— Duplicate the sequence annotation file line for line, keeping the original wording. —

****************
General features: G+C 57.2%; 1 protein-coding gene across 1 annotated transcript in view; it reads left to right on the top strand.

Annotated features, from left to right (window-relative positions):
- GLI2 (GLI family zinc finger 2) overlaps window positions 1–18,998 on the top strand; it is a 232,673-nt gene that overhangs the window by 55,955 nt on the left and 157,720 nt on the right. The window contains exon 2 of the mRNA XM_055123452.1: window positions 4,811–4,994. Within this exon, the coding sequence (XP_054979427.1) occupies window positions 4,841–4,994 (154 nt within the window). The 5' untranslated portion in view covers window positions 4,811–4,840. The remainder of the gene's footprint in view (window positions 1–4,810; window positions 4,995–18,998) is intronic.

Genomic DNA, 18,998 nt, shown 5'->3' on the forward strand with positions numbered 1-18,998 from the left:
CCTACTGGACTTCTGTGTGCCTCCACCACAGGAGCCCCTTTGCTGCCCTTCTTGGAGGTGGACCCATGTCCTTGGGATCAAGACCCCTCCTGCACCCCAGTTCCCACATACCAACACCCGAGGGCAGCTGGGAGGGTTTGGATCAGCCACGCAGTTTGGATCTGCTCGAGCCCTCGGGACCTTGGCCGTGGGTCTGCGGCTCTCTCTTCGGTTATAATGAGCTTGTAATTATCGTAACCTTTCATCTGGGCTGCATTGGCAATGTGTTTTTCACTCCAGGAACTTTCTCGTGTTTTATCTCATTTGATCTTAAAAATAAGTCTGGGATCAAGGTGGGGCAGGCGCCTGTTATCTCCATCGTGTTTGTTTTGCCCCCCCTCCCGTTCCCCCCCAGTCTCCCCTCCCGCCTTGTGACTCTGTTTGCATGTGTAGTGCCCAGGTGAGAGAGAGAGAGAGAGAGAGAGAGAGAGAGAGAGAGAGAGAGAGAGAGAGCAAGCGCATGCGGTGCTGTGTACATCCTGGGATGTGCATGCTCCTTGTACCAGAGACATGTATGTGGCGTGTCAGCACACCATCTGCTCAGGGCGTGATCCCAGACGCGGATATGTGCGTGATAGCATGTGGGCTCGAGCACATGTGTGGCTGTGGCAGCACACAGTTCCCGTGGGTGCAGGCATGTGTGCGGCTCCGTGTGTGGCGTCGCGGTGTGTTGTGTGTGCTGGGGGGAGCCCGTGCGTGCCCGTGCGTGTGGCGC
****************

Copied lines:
General features: G+C 57.2%; 1 protein-coding gene across 1 annotated transcript in view; it reads left to right on the top strand.

Annotated features, from left to right (window-relative positions):
- GLI2 (GLI family zinc finger 2) overlaps window positions 1–18,998 on the top strand; it is a 232,673-nt gene that overhangs the window by 55,955 nt on the left and 157,720 nt on the right. The window contains exon 2 of the mRNA XM_055123452.1: window positions 4,811–4,994. Within this exon, the coding sequence (XP_054979427.1) occupies window positions 4,841–4,994 (154 nt within the window). The 5' untranslated portion in view covers window positions 4,811–4,840. The remainder of the gene's footprint in view (window positions 1–4,810; window positions 4,995–18,998) is intronic.

Genomic DNA, 18,998 nt, shown 5'->3' on the forward strand with positions numbered 1-18,998 from the left:
CCTACTGGACTTCTGTGTGCCTCCACCACAGGAGCCCCTTTGCTGCCCTTCTTGGAGGTGGACCCATGTCCTTGGGATCAAGACCCCTCCTGCACCCCAGTTCCCACATACCAACACCCGAGGGCAGCTGGGAGGGTTTGGATCAGCCACGCAGTTTGGATCTGCTCGAGCCCTCGGGACCTTGGCCGTGGGTCTGCGGCTCTCTCTTCGGTTATAATGAGCTTGTAATTATCGTAACCTTTCATCTGGGCTGCATTGGCAATGTGTTTTTCACTCCAGGAACTTTCTCGTGTTTTATCTCATTTGATCTTAAAAATAAGTCTGGGATCAAGGTGGGGCAGGCGCCTGTTATCTCCATCGTGTTTGTTTTGCCCCCCCTCCCGTTCCCCCCCAGTCTCCCCTCCCGCCTTGTGACTCTGTTTGCATGTGTAGTGCCCAGGTGAGAGAGAGAGAGAGAGAGAGAGAGAGAGAGAGAGAGAGAGAGAGAGAGAGCAAGCGCATGCGGTGCTGTGTACATCCTGGGATGTGCATGCTCCTTGTACCAGAGACATGTATGTGGCGTGTCAGCACACCATCTGCTCAGGGCGTGATCCCAGACGCGGATATGTGCGTGATAGCATGTGGGCTCGAGCACATGTGTGGCTGTGGCAGCACACAGTTCCCGTGGGTGCAGGCATGTGTGCGGCTCCGTGTGTGGCGTCGCGGTGTGTTGTGTGTGCTGGGGGGAGCCCGTGCGTGCCCGTGCGTGTGGCGC